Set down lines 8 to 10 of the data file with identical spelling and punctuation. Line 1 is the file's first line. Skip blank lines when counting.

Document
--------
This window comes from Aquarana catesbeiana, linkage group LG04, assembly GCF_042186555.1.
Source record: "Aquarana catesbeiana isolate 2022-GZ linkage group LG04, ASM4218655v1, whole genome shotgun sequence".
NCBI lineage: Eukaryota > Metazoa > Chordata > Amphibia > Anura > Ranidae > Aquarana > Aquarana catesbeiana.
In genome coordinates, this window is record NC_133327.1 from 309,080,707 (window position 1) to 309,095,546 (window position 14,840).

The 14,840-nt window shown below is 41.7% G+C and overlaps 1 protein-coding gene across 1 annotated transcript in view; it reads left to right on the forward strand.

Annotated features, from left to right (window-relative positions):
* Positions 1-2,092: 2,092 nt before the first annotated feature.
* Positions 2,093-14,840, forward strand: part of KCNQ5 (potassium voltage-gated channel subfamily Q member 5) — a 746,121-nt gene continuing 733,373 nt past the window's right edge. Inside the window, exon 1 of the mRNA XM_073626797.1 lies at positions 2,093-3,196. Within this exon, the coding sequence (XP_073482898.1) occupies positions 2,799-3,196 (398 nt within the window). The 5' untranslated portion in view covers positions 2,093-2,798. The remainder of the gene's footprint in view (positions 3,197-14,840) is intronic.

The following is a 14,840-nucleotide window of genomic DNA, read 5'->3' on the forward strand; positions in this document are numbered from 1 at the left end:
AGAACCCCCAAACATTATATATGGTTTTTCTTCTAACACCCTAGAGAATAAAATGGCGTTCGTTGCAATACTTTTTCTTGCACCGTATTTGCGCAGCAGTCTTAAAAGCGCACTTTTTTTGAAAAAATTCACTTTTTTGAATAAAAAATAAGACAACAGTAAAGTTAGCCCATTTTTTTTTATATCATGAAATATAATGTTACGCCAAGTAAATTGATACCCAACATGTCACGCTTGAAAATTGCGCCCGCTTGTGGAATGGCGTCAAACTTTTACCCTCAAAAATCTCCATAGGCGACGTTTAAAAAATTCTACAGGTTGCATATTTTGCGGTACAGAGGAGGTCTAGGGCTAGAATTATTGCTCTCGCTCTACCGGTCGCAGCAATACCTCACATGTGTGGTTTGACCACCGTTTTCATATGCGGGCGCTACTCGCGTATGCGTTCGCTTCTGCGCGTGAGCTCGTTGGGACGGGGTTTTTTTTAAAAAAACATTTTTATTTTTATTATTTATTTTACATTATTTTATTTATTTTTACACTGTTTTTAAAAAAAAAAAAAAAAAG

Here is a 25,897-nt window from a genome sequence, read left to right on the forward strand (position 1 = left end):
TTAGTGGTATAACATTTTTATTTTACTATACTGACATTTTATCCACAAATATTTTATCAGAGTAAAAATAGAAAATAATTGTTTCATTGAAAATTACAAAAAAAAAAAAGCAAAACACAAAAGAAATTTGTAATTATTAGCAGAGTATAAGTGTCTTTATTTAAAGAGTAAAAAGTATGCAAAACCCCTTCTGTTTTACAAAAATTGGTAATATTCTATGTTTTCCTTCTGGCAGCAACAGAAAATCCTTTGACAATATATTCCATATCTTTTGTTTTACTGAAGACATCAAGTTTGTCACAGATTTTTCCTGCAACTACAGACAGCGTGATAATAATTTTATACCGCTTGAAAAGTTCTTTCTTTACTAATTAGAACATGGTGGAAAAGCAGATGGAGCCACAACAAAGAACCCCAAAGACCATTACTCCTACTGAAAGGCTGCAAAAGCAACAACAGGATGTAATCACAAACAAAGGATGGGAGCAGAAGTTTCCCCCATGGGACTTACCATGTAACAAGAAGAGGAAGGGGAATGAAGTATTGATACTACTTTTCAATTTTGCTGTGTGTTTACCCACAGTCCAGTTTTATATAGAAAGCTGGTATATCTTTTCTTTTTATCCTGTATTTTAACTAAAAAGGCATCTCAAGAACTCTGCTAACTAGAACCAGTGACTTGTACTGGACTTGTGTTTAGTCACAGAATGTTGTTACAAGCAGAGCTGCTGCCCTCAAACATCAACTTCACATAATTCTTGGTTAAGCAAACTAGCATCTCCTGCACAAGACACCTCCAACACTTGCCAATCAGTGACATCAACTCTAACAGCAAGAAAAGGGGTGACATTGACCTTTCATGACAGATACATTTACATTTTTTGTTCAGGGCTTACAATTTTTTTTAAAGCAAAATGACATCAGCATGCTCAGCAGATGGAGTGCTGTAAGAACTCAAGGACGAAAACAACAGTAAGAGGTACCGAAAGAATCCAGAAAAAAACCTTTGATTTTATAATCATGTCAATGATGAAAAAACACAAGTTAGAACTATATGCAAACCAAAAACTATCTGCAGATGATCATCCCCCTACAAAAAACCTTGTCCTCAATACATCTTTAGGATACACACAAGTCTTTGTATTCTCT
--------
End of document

* Positions 2,093-14,840, forward strand: part of KCNQ5 (potassium voltage-gated channel subfamily Q member 5) — a 746,121-nt gene continuing 733,373 nt past the window's right edge. Inside the window, exon 1 of the mRNA XM_073626797.1 lies at positions 2,093-3,196. Within this exon, the coding sequence (XP_073482898.1) occupies positions 2,799-3,196 (398 nt within the window). The 5' untranslated portion in view covers positions 2,093-2,798. The remainder of the gene's footprint in view (positions 3,197-14,840) is intronic.

The following is a 14,840-nucleotide window of genomic DNA, read 5'->3' on the forward strand; positions in this document are numbered from 1 at the left end:
AGAACCCCCAAACATTATATATGGTTTTTCTTCTAACACCCTAGAGAATAAAATGGCGTTCGTTGCAATACTTTTTCTTGCACCGTATTTGCGCAGCAGTCTTAAAAGCGCACTTTTTTTGAAAAAATTCACTTTTTTGAATAAAAAATAAGACAACAGTAAAGTTAGCCCATTTTTTTTTATATCATGAAATATAATGTTACGCCAAGTAAATTGATACCCAACATGTCACGCTTGAAAATTGCGCCCGCTTGTGGAATGGCGTCAAACTTTTACCCTCAAAAATCTCCATAGGCGACGTTTAAAAAATTCTACAGGTTGCATATTTTGCGGTACAGAGGAGGTCTAGGGCTAGAATTATTGCTCTCGCTCTACCGGTCGCAGCAATACCTCACATGTGTGGTTTGACCACCGTTTTCATATGCGGGCGCTACTCGCGTATGCGTTCGCTTCTGCGCGTGAGCTCGTTGGGACGGGGTTTTTTTTAAAAAAACATTTTTATTTTTATTATTTATTTTACATTATTTTATTTATTTTTACACTGTTTTTAAAAAAAAAAAAAAAAAG